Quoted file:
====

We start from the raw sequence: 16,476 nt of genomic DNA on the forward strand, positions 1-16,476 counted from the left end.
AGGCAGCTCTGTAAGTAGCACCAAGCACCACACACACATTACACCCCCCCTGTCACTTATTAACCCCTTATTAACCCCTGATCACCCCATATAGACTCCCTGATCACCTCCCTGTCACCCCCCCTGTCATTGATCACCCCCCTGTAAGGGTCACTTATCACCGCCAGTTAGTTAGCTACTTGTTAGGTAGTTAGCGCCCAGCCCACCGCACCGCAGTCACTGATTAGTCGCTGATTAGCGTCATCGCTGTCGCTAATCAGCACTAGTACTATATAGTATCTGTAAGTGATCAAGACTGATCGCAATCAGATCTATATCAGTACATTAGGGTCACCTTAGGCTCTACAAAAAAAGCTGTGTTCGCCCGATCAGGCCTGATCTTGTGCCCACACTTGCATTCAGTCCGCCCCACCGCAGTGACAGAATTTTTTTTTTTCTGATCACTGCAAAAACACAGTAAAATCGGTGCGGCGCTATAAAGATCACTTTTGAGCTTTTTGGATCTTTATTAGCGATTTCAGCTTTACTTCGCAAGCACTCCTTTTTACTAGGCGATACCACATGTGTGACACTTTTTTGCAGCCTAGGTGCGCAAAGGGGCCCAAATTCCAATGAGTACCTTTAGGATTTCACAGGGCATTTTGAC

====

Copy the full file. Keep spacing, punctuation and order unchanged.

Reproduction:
We start from the raw sequence: 16,476 nt of genomic DNA on the forward strand, positions 1-16,476 counted from the left end.
AGGCAGCTCTGTAAGTAGCACCAAGCACCACACACACATTACACCCCCCCTGTCACTTATTAACCCCTTATTAACCCCTGATCACCCCATATAGACTCCCTGATCACCTCCCTGTCACCCCCCCTGTCATTGATCACCCCCCTGTAAGGGTCACTTATCACCGCCAGTTAGTTAGCTACTTGTTAGGTAGTTAGCGCCCAGCCCACCGCACCGCAGTCACTGATTAGTCGCTGATTAGCGTCATCGCTGTCGCTAATCAGCACTAGTACTATATAGTATCTGTAAGTGATCAAGACTGATCGCAATCAGATCTATATCAGTACATTAGGGTCACCTTAGGCTCTACAAAAAAAGCTGTGTTCGCCCGATCAGGCCTGATCTTGTGCCCACACTTGCATTCAGTCCGCCCCACCGCAGTGACAGAATTTTTTTTTTTCTGATCACTGCAAAAACACAGTAAAATCGGTGCGGCGCTATAAAGATCACTTTTGAGCTTTTTGGATCTTTATTAGCGATTTCAGCTTTACTTCGCAAGCACTCCTTTTTACTAGGCGATACCACATGTGTGACACTTTTTTGCAGCCTAGGTGCGCAAAGGGGCCCAAATTCCAATGAGTACCTTTAGGATTTCACAGGGCATTTTGAC